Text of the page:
The plunge is attributable mainly to several geo-political factors, including a sluggish global economy, high-interest rates by the US Federal Reserve and several international conflicts.
World Bank President David Malpass met Prime Minister Narendra Modi on Thursday.
During the meeting, President Malpass commended India on maintaining solid growth during the global slowdown and encouraged further progress to improve the business-enabling environment and advance the energy transition. Malpass is in India to attend a meeting of G20 Finance Ministers and the governors of the central bank.
Prime Minister Modi and Malpass discussed India in terms of “Amrit Kaal” and the goal to achieve and sustain 8 per cent growth as India approaches the 100th anniversary of its Independence in 2047.
President Malpass noted the importance of increasing private sector investment and commercial credit growth as India builds competitiveness in global value chains.
Malpass encouraged the expansion of capital markets and more pathways to de-listing of companies as steps to attracting large new inflows of foreign direct investment.
Malpass and Prime Minister Modi also discussed the role and cost of various subsidies and the importance of targeted support for small farmers and vulnerable sectors.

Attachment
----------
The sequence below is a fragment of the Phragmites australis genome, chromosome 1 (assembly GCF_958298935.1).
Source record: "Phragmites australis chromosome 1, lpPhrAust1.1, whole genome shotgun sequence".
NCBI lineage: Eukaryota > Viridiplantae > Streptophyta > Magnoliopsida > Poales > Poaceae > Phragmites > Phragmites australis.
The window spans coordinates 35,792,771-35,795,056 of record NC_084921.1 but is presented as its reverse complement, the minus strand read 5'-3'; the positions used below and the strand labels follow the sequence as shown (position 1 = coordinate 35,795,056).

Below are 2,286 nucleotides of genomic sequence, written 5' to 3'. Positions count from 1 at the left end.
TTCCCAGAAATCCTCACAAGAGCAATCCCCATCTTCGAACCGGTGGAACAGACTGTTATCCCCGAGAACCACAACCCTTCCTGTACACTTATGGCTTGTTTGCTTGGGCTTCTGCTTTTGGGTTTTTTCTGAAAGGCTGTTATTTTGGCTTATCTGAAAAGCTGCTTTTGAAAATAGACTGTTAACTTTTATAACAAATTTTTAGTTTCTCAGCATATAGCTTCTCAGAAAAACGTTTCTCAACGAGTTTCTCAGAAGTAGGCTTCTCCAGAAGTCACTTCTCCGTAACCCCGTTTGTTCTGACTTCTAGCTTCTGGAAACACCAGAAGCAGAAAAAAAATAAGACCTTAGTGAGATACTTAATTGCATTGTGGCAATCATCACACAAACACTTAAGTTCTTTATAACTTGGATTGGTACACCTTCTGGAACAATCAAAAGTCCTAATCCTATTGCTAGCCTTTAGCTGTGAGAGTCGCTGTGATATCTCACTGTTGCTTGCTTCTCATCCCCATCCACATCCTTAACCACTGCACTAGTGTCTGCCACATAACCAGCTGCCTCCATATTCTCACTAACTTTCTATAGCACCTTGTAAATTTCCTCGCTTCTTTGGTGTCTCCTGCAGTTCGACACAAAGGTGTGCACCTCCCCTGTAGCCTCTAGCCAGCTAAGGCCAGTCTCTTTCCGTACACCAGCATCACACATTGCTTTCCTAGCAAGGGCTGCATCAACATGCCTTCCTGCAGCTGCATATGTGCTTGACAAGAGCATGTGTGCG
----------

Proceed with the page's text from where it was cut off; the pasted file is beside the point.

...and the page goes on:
WB President Malpass welcomed the government’s new budget and the recent stability of the rupee, which are both key steps to fast and sustainable growth. He expressed the World Bank Group’s support for increased female labour force participation, expanded infrastructure, green finance, sustainable agriculture, and renewable energy.
WB President and Prime Minister Modi also discussed agricultural policies that could increase efficiency and crop yields while better utilising scarce water and electricity resources, and the LiFE initiative for environmental awareness around the world.
Looking ahead to the G20 summit hosted by the government of India, President Malpass, and Prime Minister Modi discussed India’s priorities, action on debt for low-income countries and vulnerable middle-income countries, and the role and evolution of international finance institutions.